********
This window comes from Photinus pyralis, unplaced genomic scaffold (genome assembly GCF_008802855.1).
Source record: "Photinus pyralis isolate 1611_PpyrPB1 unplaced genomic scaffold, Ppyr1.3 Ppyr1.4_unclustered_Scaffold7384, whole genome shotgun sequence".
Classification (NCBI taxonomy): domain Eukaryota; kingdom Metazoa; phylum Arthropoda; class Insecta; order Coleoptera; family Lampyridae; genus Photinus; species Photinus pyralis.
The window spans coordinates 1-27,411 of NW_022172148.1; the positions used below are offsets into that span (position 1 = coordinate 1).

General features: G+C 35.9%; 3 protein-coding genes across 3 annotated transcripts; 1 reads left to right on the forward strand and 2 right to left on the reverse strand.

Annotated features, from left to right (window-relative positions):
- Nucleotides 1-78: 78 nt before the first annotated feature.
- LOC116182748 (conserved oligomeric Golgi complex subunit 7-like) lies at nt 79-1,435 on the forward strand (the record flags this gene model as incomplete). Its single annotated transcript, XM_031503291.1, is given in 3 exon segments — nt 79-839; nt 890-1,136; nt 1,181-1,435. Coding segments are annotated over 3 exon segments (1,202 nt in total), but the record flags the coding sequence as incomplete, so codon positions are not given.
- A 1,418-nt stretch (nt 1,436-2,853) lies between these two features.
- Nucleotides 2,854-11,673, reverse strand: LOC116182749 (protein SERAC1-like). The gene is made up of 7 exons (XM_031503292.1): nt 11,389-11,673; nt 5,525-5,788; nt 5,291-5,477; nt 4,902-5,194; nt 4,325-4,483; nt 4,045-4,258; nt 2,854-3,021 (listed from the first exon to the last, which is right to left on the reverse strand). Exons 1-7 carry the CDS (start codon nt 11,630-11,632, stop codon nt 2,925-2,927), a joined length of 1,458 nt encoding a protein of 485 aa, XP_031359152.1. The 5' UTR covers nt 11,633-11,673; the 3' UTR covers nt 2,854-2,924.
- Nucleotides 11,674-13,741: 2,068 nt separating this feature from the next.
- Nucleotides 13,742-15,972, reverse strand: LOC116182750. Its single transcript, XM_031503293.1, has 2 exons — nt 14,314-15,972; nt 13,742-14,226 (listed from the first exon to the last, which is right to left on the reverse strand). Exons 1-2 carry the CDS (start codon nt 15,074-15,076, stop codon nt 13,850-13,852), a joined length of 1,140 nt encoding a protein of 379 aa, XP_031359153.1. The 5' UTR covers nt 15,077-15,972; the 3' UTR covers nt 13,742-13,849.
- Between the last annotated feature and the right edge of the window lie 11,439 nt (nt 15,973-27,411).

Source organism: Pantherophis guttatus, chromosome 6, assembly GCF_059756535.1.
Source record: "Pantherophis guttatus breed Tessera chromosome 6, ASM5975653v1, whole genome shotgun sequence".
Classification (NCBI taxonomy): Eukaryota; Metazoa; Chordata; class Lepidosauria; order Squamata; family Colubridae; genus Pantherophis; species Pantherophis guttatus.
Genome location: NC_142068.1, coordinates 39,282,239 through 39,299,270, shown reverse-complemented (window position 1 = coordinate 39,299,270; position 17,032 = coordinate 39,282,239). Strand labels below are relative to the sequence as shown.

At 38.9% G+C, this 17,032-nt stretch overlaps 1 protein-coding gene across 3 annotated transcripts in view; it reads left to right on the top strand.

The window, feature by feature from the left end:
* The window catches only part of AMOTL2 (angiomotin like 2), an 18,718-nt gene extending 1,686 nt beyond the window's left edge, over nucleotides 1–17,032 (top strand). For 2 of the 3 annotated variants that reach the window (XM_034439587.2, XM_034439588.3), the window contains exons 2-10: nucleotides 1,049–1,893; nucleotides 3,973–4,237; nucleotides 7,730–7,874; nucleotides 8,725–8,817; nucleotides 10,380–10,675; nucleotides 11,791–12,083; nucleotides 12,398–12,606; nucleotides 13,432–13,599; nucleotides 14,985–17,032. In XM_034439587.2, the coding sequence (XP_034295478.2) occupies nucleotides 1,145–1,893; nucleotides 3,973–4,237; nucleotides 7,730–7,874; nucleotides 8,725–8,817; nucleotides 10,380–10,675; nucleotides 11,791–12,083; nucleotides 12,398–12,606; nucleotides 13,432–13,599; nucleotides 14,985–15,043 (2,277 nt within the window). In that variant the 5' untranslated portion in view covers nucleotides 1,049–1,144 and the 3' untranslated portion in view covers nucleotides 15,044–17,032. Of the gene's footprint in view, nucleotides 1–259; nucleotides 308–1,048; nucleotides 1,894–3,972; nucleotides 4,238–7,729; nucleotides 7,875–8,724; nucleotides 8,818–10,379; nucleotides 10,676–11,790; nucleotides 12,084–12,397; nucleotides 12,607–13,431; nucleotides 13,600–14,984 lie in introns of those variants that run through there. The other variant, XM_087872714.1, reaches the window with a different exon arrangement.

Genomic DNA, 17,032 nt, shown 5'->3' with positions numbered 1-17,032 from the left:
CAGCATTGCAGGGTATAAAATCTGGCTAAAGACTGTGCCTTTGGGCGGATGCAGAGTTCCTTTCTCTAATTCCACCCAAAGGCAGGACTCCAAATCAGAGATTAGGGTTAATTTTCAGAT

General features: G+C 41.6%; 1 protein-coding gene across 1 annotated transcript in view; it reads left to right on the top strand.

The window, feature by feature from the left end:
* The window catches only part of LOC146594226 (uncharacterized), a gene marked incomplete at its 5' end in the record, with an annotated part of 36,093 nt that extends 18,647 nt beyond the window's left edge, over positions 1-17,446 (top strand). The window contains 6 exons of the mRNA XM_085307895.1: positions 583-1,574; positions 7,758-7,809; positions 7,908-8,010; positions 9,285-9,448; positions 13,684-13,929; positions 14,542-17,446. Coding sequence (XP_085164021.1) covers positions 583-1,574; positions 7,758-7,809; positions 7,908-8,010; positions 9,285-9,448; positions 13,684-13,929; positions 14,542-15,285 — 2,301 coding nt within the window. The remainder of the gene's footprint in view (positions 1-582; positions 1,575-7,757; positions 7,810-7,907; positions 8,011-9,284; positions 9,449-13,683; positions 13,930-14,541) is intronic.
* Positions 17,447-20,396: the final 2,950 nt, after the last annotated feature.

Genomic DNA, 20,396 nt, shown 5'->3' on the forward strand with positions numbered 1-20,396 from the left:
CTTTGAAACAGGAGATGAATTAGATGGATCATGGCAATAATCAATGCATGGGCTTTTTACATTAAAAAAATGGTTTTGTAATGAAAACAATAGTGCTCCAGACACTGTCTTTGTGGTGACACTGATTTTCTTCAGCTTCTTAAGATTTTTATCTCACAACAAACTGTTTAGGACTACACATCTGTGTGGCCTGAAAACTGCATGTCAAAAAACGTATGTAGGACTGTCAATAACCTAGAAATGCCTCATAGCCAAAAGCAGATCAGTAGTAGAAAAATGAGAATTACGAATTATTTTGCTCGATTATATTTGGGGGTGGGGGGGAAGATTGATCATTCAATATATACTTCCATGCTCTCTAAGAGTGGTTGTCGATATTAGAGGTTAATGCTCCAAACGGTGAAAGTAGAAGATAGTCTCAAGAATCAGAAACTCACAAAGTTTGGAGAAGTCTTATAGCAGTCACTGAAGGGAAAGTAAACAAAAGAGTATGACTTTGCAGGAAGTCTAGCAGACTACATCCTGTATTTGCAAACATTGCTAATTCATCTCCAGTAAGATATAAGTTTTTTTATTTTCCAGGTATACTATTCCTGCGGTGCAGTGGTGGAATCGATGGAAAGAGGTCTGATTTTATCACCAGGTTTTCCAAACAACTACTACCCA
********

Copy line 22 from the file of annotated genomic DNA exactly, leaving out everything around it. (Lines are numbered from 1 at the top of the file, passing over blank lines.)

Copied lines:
CAGCATTGCAGGGTATAAAATCTGGCTAAAGACTGTGCCTTTGGGCGGATGCAGAGTTCCTTTCTCTAATTCCACCCAAAGGCAGGACTCCAAATCAGAGATTAGGGTTAATTTTCAGAT